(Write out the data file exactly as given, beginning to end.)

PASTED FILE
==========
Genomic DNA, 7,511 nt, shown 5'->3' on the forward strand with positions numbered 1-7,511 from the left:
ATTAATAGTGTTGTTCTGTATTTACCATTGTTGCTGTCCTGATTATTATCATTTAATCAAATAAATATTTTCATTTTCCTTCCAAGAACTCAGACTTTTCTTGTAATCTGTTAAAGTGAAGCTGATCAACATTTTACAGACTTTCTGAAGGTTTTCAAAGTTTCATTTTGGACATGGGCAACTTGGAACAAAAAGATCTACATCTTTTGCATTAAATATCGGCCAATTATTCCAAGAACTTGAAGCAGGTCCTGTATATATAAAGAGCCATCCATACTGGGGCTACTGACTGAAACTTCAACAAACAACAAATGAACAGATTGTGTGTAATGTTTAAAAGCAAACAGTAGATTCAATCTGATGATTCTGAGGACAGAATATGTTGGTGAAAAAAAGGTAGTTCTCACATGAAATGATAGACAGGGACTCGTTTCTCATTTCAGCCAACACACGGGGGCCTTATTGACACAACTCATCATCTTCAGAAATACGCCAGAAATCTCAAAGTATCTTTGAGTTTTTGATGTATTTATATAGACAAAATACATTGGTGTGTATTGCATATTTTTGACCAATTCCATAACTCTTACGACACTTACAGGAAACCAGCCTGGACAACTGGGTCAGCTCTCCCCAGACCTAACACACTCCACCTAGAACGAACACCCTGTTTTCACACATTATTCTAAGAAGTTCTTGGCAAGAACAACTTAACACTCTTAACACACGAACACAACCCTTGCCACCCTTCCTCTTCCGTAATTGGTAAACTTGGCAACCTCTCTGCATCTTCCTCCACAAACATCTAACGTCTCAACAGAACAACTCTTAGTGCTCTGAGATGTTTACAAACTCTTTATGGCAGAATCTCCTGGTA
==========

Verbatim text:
Genomic DNA, 7,511 nt, shown 5'->3' on the forward strand with positions numbered 1-7,511 from the left:
ATTAATAGTGTTGTTCTGTATTTACCATTGTTGCTGTCCTGATTATTATCATTTAATCAAATAAATATTTTCATTTTCCTTCCAAGAACTCAGACTTTTCTTGTAATCTGTTAAAGTGAAGCTGATCAACATTTTACAGACTTTCTGAAGGTTTTCAAAGTTTCATTTTGGACATGGGCAACTTGGAACAAAAAGATCTACATCTTTTGCATTAAATATCGGCCAATTATTCCAAGAACTTGAAGCAGGTCCTGTATATATAAAGAGCCATCCATACTGGGGCTACTGACTGAAACTTCAACAAACAACAAATGAACAGATTGTGTGTAATGTTTAAAAGCAAACAGTAGATTCAATCTGATGATTCTGAGGACAGAATATGTTGGTGAAAAAAAGGTAGTTCTCACATGAAATGATAGACAGGGACTCGTTTCTCATTTCAGCCAACACACGGGGGCCTTATTGACACAACTCATCATCTTCAGAAATACGCCAGAAATCTCAAAGTATCTTTGAGTTTTTGATGTATTTATATAGACAAAATACATTGGTGTGTATTGCATATTTTTGACCAATTCCATAACTCTTACGACACTTACAGGAAACCAGCCTGGACAACTGGGTCAGCTCTCCCCAGACCTAACACACTCCACCTAGAACGAACACCCTGTTTTCACACATTATTCTAAGAAGTTCTTGGCAAGAACAACTTAACACTCTTAACACACGAACACAACCCTTGCCACCCTTCCTCTTCCGTAATTGGTAAACTTGGCAACCTCTCTGCATCTTCCTCCACAAACATCTAACGTCTCAACAGAACAACTCTTAGTGCTCTGAGATGTTTACAAACTCTTTATGGCAGAATCTCCTGGTA